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Melanie Noland’s Story: DOT Inspection and a Call to Stay Diligent

February 7, 2017

My name is Melanie Noland, I am heading into my fifth year driving with Marvin Keller. My story today is about getting too comfortable in complacency.

 

I was responsible for the loading of a hazardous materials load on Friday this past week. Despite knowing all the things that is required of me on a Hazmat load, I allowed myself to get sidetracked and missed a very critical step.

 

Upon arriving at my shipper, I went inside and I took with me my pickup number as well a strap in order to remind myself to strap my load before I left. I had to use the restroom having been on the road for awhile, so I checked in and headed inside. On my way back out the loader assured me that he was going to go load, and said that I should take care of my paperwork and my placards and while he continued to load me up. So I went outside and placarded my load, punched in my paperwork and got it ready to send. After the load process, the loader brought my seal outside to me. So I pulled again, shut my doors, he sealed it, I slid my wheels and I took off without a second thought.


After getting on the interstate I noticed there was a police officer on the entrance ramp. I didn’t pay too much attention of it because to my knowing I was in good standing. Well the police officer decided it was my turn, so he pulled me over. He informed that me he was going to do a hazmat inspection. Still thinking that was an easy 100 bucks I was ready to go. 

 

Upon inspection I was leading with flying colors. When he informed me he was going to break my seal and look at my cylinders, my mind flashed back to when I set down the strap on the shippers dock, and I knew right away that I had missed a very critical step. I had in fact neglected to strap in a Hazardous Materials load.

 

I not only cost myself $100 for a good inspection, but I also cost my team to take a hit. That violation will affect our CSA scores, and for that I bear the responsibility of knowing that is my fault. 

 

I am recording this today in hopes to submit a reminder to all of our drivers who get into a daily routine to double check our steps. Something that simple could have been a much larger mistake. If had I not been stopped for inspection, another driver would have unknowingly taken off with that unsafe load. He would have been at risk for taking a hit, or innocent people might have been at risk had an unfortunate event taken place and there was an accident.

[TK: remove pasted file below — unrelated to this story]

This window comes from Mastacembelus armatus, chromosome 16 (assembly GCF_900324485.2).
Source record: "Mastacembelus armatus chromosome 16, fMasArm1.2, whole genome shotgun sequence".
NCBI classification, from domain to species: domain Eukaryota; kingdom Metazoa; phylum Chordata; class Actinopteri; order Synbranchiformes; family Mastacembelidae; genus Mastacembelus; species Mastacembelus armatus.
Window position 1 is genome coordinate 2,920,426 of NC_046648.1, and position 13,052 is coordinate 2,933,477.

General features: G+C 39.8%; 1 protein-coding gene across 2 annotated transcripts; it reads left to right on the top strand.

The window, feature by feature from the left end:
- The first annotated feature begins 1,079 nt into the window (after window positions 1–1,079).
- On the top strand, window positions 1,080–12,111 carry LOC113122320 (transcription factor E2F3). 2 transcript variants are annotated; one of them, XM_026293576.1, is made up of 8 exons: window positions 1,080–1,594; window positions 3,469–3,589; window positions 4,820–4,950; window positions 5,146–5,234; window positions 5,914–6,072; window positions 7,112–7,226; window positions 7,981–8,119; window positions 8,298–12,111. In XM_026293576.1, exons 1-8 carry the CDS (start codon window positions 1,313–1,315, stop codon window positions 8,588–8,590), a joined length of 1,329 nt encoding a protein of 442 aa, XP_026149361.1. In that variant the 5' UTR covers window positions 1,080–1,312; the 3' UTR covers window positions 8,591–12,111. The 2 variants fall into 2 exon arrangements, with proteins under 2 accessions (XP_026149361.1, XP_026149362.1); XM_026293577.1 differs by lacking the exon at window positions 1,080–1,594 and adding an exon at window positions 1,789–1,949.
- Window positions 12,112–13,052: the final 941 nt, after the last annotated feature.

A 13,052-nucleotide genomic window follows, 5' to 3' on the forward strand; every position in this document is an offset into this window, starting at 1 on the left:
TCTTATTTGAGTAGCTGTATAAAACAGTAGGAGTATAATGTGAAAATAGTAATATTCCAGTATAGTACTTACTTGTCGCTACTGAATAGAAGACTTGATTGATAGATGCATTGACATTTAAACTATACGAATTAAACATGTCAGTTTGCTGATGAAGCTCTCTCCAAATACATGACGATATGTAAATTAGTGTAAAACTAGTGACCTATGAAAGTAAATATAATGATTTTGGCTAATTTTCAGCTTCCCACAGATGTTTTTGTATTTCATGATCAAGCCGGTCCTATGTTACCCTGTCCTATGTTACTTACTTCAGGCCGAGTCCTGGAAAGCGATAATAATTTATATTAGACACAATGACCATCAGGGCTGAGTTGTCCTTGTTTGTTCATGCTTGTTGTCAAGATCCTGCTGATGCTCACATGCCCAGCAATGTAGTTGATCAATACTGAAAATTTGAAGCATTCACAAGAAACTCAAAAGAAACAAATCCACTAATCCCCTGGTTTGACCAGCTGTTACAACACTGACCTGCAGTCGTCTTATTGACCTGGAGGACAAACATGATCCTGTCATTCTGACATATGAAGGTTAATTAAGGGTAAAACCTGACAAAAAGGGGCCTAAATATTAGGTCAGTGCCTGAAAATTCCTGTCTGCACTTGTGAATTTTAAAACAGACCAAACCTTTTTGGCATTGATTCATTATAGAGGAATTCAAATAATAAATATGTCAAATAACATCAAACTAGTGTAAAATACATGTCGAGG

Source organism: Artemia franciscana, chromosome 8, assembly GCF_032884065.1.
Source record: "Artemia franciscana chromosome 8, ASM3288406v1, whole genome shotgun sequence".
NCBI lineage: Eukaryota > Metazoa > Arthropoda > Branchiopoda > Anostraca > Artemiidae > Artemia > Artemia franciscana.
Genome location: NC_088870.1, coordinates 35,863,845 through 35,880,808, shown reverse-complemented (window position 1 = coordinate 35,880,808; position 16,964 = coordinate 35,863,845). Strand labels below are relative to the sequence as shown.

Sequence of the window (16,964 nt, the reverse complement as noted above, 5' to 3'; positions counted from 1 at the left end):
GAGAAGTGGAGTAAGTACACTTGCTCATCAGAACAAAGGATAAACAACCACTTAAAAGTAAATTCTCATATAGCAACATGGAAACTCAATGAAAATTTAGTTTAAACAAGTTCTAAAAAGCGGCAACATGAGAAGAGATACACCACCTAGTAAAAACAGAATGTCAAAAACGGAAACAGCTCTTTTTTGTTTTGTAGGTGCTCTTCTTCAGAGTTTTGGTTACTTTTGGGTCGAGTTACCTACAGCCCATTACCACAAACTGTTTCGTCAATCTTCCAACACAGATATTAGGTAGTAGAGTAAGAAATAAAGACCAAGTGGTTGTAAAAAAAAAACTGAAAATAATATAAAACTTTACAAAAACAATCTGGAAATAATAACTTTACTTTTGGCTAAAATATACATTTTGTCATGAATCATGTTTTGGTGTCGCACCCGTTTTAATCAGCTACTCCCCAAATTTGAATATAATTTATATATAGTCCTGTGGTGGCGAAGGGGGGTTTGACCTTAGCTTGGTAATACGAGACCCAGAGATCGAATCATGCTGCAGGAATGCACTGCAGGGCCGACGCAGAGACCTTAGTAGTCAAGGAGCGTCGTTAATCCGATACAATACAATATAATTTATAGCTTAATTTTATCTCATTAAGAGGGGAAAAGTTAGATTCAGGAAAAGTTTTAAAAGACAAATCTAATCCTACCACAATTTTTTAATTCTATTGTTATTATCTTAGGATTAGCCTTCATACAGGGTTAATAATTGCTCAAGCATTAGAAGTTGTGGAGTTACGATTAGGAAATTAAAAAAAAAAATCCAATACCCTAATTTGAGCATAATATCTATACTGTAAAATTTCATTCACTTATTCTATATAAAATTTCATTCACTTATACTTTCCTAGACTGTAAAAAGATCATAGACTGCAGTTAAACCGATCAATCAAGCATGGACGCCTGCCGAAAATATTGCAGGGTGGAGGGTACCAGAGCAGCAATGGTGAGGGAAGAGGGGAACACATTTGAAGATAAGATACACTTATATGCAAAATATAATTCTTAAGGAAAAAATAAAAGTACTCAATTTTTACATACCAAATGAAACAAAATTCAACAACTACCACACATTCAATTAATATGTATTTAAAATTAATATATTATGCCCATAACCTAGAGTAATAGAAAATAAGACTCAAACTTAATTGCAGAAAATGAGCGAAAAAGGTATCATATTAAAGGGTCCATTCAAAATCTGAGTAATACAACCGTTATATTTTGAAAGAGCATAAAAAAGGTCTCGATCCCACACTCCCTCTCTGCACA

Something this important should not be overlooked due to a habitual routine. I’m just putting a word out there to remind ourselves to double check everything, and to be ten times more diligent when hauling Hazmats. It’s that important.

 

 

Thank you, Melanie for your transparency and eloquence. As a reminder to all, here is a list of pre-trip inspection (received from Cottingham & Butler):

 

  1. Tire inflation and tread depth

  2. Fluid levels such as oil, coolant, power steering, etc

  3. Brake system including adjustment, brake shoes, linkage, etc.

  4. Check that lights and reflectors are working and clean

  5. Check that steering system not loose or leaking

  6. Check suspension systems for loose parts, air leaks, etc.

  7. Coupling system checked for cracks in upper/lower plates, worn trailer kingpin, proper latching, no play in locking jaws, etc.

  8. Check that cargo is properly loaded and secured with doors properly latched

  9. Assess yourself that you are mentally and physically able to handle the day’s challenges

 

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